Math Help - Limit question,

1. Limit question,

Hey guys not sure where to go with this, I am generally ok with delta epsilon questions but Im stuck here. I have a Summer test Thursday and supposedly something similar will come up.

Suppose that f
(x) approaches L as x approaches a.
Show that there corresponds to each positive number E (epsilson) a positive number d (delta) such that,
|f(x1)-f(x2)| < E

for every choice of x1and x2 in
I( a, d ).

2. Re: Limit question,

Originally Posted by MathJack
Hey guys not sure where to go with this, I am generally ok with delta epsilon questions but Im stuck here. I have a Summer test Thursday and supposedly something similar will come up.
Suppose that f(x) approaches L as x approaches a. Show that there corresponds to each positive number E (epsilson) a positive number d (delta) such that,
|f(x1)-f(x2)| < E
for every choice of x1and x2 in I( a, d ).
There is a real puzzle contained in your question.
That question asks you to prove a what the vast majority of Authors and Textbooks use as the definition of limit.

So your text material must use a different definition. What definition of limit do you have?

3. Re: Limit question,

Sorry its on a pdf,

'We say that f has a limit L at a if, in the case of each positive number E, a positive number d can be found such that |f(x) - L| < E for every x element I'(a,d)

If f has a limit L at a we write

lim f(x) = L or f(x) approaches L as x approaches a
'

And thats it

4. Re: Limit question,

A better layout of the definition and question are on the sheet. Sorry about the delay, wasnt sure if it would come up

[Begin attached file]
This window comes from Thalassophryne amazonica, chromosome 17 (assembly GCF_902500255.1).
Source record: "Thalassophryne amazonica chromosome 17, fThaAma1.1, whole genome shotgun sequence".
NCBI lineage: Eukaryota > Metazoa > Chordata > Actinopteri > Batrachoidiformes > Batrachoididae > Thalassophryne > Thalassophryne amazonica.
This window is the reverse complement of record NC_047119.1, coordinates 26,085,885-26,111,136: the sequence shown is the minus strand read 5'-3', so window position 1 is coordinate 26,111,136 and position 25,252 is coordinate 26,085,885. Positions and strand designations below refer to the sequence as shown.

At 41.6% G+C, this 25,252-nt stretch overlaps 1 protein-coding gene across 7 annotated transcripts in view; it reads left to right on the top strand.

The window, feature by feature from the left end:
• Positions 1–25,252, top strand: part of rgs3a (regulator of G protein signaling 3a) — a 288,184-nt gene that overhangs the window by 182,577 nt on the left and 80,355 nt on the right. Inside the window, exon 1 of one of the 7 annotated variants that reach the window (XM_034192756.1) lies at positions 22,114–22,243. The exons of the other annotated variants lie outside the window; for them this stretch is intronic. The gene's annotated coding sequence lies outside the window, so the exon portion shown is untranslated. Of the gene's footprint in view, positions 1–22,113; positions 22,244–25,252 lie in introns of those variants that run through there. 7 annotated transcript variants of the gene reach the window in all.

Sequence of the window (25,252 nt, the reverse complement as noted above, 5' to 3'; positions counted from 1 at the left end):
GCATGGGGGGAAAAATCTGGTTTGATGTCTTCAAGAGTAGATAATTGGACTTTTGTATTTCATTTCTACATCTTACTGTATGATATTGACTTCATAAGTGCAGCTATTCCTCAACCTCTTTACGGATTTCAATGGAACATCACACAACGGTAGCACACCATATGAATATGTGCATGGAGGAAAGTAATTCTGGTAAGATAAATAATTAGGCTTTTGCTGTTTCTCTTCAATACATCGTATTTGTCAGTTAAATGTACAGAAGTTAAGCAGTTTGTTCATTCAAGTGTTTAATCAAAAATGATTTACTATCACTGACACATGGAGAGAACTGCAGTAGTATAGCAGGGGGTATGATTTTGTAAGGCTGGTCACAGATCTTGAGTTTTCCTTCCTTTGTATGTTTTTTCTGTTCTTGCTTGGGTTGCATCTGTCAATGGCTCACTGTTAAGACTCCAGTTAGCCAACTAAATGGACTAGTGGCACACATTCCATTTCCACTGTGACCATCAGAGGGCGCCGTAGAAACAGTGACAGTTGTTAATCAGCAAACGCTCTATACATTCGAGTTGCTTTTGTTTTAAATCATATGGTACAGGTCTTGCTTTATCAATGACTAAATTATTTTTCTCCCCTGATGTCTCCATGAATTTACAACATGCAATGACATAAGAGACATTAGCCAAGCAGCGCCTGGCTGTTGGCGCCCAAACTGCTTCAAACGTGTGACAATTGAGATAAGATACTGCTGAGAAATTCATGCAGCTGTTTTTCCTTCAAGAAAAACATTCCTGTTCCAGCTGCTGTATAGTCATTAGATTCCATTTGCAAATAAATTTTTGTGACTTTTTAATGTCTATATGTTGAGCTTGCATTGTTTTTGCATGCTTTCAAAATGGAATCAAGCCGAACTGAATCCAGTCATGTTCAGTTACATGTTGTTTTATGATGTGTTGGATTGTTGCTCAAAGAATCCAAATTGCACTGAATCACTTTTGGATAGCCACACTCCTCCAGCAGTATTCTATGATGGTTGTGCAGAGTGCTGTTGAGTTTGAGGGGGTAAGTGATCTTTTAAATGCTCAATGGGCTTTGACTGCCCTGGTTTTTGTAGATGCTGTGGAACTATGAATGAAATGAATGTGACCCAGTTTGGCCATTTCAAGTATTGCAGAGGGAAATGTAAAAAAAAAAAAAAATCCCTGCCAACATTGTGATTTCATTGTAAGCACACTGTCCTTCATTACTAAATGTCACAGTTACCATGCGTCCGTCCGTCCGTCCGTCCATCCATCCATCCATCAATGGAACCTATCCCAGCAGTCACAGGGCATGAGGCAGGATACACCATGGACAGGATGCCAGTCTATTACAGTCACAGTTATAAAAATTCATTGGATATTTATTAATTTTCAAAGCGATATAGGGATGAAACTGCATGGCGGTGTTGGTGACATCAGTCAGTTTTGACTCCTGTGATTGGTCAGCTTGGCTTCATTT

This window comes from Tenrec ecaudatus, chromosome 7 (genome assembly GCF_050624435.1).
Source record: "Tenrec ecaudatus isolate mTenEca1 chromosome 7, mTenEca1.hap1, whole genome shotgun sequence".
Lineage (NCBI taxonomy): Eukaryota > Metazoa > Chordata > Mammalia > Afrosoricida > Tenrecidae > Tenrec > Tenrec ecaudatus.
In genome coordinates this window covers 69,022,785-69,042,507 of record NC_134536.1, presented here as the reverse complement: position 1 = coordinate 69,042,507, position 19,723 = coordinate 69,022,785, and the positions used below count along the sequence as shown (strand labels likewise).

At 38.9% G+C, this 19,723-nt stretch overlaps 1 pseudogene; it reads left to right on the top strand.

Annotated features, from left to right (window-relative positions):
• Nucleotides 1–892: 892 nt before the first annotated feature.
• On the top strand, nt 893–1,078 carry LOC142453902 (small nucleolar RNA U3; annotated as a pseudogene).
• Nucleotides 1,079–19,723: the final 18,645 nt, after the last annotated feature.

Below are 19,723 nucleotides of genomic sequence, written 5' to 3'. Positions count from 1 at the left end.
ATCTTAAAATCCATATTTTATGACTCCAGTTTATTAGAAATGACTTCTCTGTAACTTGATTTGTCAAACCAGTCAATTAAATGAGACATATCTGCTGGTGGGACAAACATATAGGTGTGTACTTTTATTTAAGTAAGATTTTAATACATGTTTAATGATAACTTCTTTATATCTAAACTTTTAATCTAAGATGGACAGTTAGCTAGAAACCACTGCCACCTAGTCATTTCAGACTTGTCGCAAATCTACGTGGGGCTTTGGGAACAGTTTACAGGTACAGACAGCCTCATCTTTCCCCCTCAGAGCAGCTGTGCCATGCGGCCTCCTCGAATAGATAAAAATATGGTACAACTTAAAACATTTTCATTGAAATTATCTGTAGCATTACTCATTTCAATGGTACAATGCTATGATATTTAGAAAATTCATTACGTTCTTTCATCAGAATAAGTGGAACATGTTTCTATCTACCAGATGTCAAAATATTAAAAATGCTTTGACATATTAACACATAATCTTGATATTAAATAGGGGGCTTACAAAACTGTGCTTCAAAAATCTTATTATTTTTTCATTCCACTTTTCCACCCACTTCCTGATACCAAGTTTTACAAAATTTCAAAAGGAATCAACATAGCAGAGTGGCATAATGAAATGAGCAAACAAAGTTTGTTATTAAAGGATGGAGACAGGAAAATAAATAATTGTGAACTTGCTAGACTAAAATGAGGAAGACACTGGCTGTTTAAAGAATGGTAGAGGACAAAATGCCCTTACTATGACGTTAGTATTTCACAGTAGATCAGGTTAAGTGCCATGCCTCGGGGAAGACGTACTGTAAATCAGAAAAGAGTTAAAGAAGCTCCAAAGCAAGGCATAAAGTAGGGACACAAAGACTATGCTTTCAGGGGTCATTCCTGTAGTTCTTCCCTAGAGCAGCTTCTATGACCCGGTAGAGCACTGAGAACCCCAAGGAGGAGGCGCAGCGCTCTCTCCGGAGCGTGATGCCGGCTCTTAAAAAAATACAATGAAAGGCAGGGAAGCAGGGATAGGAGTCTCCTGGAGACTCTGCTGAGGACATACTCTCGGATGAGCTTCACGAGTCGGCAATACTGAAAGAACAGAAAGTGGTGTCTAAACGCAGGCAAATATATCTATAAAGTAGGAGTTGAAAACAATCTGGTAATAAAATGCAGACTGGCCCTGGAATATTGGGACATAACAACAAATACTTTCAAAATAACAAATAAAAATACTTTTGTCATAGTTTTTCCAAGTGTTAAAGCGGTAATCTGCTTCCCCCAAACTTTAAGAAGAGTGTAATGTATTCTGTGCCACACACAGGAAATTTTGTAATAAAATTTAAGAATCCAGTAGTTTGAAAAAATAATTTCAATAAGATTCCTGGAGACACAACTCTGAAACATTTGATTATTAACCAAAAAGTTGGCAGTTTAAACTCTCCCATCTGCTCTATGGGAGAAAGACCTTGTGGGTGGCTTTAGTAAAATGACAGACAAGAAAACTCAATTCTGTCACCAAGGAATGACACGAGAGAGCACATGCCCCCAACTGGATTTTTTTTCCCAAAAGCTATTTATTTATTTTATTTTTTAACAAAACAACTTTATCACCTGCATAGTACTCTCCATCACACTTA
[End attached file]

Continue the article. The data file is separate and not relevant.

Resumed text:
5. Re: Limit question,

Originally Posted by MathJack
Sorry its on a pdf,
'We say that f has a limit L at a if, in the case of each positive number E, a positive number d can be found such that |f(x) - L| < E for every x element I'(a,d)
If f has a limit L at a we write
lim f(x) = L or f(x) approaches L as x approaches a

Sorry, I will not open an attached file.
If you are to lazy to type it out using LaTeX, then you may be out of luck.

6. Re: Limit question,

I do not know how to use LaTex yet

'We say that f has a limit L at a if, in the case of each positive number E, a positive number d can be found such that |f(x) - L| < E for every x element I'(a,d)

If f has a limit L at a we write

lim f(x) = L or f(x) approaches L as x approaches a

7. Re: Limit question,

Originally Posted by MathJack
'We say that f has a limit L at a if, in the case of each positive number E, a positive number d can be found such that |f(x) - L| < E for every x element I'(a,d)
If f has a limit L at a we write lim f(x) = L or f(x) approaches L as x approaches a
That is in a deleted neighborhood of $a$.
That simply means that if $0<|x-a|<\delta$ then $|f(x)-L|<\epsilon .$

What happen if we drop the deleted neighborhood part?

Suppose it is true on the non-deleted neighborhood, is it true on the deleted neighborhood ?

8. Re: Limit question,

Hi,
Here's a proof of what you want. The triangle inequality is used; you'll definitely see this usage again as you progress. However, in asking questions, you should be very careful to ask the exact question. Your original post left out the deleted neighborhood which makes the statement false.

9. Re: Limit question,

If we drop the deleted neighborhood part then |f(x)-L| < E is always true, no restrictions?

So if it is true on the non-deleted neighborhood then for the same values it must be true on the deleted neighborhood. (this can be said for an infinite number of larger NDNs). And if true on the DN then |f(x1) - f(x2)| < E must be true?

10. Re: Limit question,

Originally Posted by johng
Hi,
Here's a proof of what you want. The triangle inequality is used; you'll definitely see this usage again as you progress. However, in asking questions, you should be very careful to ask the exact question. Your original post left out the deleted neighborhood which makes the statement false.

Cheers johng, triangle inequality..bingo